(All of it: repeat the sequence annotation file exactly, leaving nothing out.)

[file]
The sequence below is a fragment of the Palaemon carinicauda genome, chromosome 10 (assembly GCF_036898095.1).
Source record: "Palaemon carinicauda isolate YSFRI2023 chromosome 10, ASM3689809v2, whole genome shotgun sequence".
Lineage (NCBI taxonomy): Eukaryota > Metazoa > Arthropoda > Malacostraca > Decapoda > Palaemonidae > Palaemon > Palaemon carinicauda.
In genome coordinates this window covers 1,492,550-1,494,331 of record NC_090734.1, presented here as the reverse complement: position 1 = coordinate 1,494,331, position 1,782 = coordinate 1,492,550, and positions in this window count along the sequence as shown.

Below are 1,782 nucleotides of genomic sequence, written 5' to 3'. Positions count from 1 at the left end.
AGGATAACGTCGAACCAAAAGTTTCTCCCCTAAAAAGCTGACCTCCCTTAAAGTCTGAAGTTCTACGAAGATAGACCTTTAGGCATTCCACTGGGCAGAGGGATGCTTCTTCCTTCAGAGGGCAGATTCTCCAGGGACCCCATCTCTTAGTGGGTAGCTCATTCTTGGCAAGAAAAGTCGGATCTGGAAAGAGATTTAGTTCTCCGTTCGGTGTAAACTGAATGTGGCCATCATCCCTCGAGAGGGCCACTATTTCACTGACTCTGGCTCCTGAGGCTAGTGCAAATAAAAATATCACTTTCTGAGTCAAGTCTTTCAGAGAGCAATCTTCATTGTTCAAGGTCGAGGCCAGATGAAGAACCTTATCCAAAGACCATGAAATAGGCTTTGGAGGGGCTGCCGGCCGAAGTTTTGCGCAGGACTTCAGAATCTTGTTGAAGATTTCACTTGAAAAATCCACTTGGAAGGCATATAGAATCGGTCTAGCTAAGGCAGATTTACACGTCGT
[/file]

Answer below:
The sequence below is a fragment of the Palaemon carinicauda genome, chromosome 10 (assembly GCF_036898095.1).
Source record: "Palaemon carinicauda isolate YSFRI2023 chromosome 10, ASM3689809v2, whole genome shotgun sequence".
Lineage (NCBI taxonomy): Eukaryota > Metazoa > Arthropoda > Malacostraca > Decapoda > Palaemonidae > Palaemon > Palaemon carinicauda.
In genome coordinates this window covers 1,492,550-1,494,331 of record NC_090734.1, presented here as the reverse complement: position 1 = coordinate 1,494,331, position 1,782 = coordinate 1,492,550, and positions in this window count along the sequence as shown.

Below are 1,782 nucleotides of genomic sequence, written 5' to 3'. Positions count from 1 at the left end.
AGGATAACGTCGAACCAAAAGTTTCTCCCCTAAAAAGCTGACCTCCCTTAAAGTCTGAAGTTCTACGAAGATAGACCTTTAGGCATTCCACTGGGCAGAGGGATGCTTCTTCCTTCAGAGGGCAGATTCTCCAGGGACCCCATCTCTTAGTGGGTAGCTCATTCTTGGCAAGAAAAGTCGGATCTGGAAAGAGATTTAGTTCTCCGTTCGGTGTAAACTGAATGTGGCCATCATCCCTCGAGAGGGCCACTATTTCACTGACTCTGGCTCCTGAGGCTAGTGCAAATAAAAATATCACTTTCTGAGTCAAGTCTTTCAGAGAGCAATCTTCATTGTTCAAGGTCGAGGCCAGATGAAGAACCTTATCCAAAGACCATGAAATAGGCTTTGGAGGGGCTGCCGGCCGAAGTTTTGCGCAGGACTTCAGAATCTTGTTGAAGATTTCACTTGAAAAATCCACTTGGAAGGCATATAGAATCGGTCTAGCTAAGGCAGATTTACACGTCGT